The S60: just one of the models subject to recall (Photo : Volvo)
Volvo Cars North America has agreed to pay $1.5 million in fines after the US Department of Transportation's National Highway Traffic Safety Administration (NHTSA) found that the Swedish badge, long associated with excellence in safety technology, had failed to properly report safety defects to the federal government.
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Automakers are required by NHTSA to notify the administration within five business days if they discover safety issues that prevent their products from meeting federal motor vehicle safety standards. They are also required to immediately issue a recall.
"With millions of vehicles traveling our highways every single day, we take our responsibility to safeguard the driving public very seriously and we expect automakers to do the same," US Transportation Secretary Ray LaHood said in a statement. "Manufacturers are required to handle safety issues both quickly and appropriately."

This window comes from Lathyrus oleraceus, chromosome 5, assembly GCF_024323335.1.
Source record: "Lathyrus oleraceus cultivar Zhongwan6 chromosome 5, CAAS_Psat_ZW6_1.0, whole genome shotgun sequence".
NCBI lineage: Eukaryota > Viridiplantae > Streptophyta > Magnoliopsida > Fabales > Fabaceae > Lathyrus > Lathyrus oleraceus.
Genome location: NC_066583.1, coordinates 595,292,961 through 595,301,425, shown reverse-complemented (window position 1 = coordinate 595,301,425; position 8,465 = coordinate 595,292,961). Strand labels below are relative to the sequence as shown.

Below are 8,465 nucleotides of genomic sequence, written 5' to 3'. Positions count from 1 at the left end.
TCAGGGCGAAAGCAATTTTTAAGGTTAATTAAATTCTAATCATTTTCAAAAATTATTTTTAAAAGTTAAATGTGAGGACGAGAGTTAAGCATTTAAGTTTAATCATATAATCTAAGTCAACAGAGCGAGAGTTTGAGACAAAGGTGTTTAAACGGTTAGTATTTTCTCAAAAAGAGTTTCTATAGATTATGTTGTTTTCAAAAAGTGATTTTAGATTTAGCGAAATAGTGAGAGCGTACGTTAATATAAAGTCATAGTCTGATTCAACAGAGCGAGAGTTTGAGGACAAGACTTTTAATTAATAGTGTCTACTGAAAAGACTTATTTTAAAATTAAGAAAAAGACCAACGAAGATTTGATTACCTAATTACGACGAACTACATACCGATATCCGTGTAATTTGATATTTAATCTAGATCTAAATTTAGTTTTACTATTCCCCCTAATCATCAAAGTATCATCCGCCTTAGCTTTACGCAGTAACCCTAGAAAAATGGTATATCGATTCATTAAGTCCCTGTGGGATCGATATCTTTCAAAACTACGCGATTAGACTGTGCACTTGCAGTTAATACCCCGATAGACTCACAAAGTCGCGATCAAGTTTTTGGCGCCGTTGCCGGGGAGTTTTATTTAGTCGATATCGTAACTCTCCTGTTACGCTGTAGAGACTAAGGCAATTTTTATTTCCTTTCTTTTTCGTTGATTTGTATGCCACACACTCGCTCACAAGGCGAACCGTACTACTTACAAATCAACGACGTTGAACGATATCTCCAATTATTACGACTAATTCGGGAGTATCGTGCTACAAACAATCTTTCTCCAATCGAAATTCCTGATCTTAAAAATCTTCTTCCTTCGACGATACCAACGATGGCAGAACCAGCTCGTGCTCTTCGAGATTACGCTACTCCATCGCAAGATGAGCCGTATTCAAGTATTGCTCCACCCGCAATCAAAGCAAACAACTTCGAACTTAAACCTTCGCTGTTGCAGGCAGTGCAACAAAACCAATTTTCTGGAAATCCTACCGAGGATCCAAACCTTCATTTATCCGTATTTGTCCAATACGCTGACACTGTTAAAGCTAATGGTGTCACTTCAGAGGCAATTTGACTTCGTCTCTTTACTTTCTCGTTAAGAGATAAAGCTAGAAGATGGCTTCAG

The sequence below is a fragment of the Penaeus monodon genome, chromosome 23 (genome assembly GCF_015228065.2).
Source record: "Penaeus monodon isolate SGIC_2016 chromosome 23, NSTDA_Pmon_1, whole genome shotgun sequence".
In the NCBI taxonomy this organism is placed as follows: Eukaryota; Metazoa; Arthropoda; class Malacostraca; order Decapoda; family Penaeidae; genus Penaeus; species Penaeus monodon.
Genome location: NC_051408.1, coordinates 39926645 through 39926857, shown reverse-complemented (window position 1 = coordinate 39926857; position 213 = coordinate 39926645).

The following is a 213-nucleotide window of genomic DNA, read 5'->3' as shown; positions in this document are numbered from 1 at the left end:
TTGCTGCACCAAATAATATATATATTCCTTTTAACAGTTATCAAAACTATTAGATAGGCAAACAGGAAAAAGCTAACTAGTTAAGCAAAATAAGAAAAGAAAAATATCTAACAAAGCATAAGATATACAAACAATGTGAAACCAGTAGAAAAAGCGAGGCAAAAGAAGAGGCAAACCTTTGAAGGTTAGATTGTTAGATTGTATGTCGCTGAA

The agency evaluated six Volvo recalls in conducted in 2010 and one in 2012 to determine that the company was not in compliance with federal guidelines.
The NHTSA's official statement, with a link to the full recall report, can be read here.
Issues were various, but included improper tire and loading information in the owner's manual, improperly tightened gearshift lever studs, faults in the driver's airbag wiring, overheating of GPS batteries, and engine cooling systems that failed to kick in.
Latest models subject to recall were 2012 S60, XC60, S80, and XC70 vehicles manufactured during a certain window of time in 2011. These vehicles may have had the wire harnesses under their front seats improperly attached, making the harnesses subject to disconnecting when the seats were adjusted.
The fines will be paid to the US Treasury.